15 Haunted Historic Places to Visit This Fall

By Dennis William Hauck Premium

Sign up for the Family Tree Newsletter Plus, you’ll receive our 10 Essential Genealogy Research Forms PDF as a special thank you!

Get Your Free Genealogy Forms

"*" indicates required fields

This field is for validation purposes and should be left unchanged.

Ever strolled through an old cemetery and noticed something move in the corner of your eye? While touring a historical museum, have you caught a glimpse of someone in period costume and wondered, “Is that a re-enactor or… something else?” When you frequent historic places, you’re also likely to encounter the spirits that tend to inhabit them. Sometimes they’re “Caspers”: friendly ghosts who watch over their former homes or favorite hangouts. In other cases, the spirits are tortured souls or evil presences who frighten the living. If you’re ready to mix a little Halloween into your next trip, add one of these 15 haunted historic places to your itinerary.

1. Alabama: Interstate 65 (Evergreen)

A section of this modern thruway is haunted. Engineers built the highway over sacred Creek Indian burial grounds, and the hills around Evergreen remain the Creeks’ spiritual home. Many believe that their ghosts haunt the white man’s highway that runs through the middle of it. The Creeks loved the land so much that they said goodbye to every tree and hill when they were forced to leave the area in the 1830s. Of the 15,000 Creeks who marched to a reservation in Oklahoma, more than 3,500 died along the way. Between 1984 and 1990, there were 519 accidents, 208 injuries and 23 deaths on this 40-mile stretch of highway. The road is even, straight and well-maintained, but the accident rate is well above average.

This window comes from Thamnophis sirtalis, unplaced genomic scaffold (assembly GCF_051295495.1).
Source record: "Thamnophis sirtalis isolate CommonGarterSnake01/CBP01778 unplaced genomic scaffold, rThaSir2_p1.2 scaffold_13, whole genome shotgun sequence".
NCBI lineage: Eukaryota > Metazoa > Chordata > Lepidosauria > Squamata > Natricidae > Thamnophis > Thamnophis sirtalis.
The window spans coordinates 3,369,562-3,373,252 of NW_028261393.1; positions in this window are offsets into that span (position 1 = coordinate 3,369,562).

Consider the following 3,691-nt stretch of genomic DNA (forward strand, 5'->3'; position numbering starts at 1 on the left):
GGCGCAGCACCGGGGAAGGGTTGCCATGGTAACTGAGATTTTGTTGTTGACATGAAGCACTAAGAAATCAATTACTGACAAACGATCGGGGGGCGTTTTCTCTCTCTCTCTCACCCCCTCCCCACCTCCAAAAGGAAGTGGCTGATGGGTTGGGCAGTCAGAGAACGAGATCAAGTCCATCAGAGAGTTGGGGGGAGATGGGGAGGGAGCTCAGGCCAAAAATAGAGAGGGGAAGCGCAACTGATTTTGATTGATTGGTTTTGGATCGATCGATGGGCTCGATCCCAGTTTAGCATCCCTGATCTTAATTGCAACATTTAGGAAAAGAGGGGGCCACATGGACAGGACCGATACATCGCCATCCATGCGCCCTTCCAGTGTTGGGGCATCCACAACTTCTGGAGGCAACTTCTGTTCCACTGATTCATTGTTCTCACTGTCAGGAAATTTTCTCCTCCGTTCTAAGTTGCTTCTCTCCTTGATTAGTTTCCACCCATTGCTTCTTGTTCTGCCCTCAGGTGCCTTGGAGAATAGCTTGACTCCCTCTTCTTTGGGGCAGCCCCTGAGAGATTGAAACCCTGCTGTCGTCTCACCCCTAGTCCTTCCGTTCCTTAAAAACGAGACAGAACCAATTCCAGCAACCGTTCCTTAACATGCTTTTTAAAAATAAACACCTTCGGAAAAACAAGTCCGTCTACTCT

This “Haunted Highway” is a 40-mile stretch of I-65 that runs between Evergreen in Conecuh County and Greenville in Butler County, in south central Alabama.

2. Alaska: Eklutna Village Historical Park (Anchorage)

The Native American cemetery here is haunted by ghostly wanderers: the spirits of Eskimo ancestors searching for their belongings. The Eklutna religion is a blend of Eskimo beliefs and Russian Orthodox teachings introduced by Russian settlers in 1741. It holds that when a person dies, his spirit wanders the earth for 40 days and 40 nights, searching for his earthly possessions.

To keep the spirits confined to the cemetery, the Eklutna build colorful miniature houses on top of the graves. Each structure is topped with the distinctive cross of the Russian Orthodox Church. The mini-houses are painted with family colors and contain personal items of the deceased, such as cups, plates, spoons, a comb, a pipe or even a rifle or camera.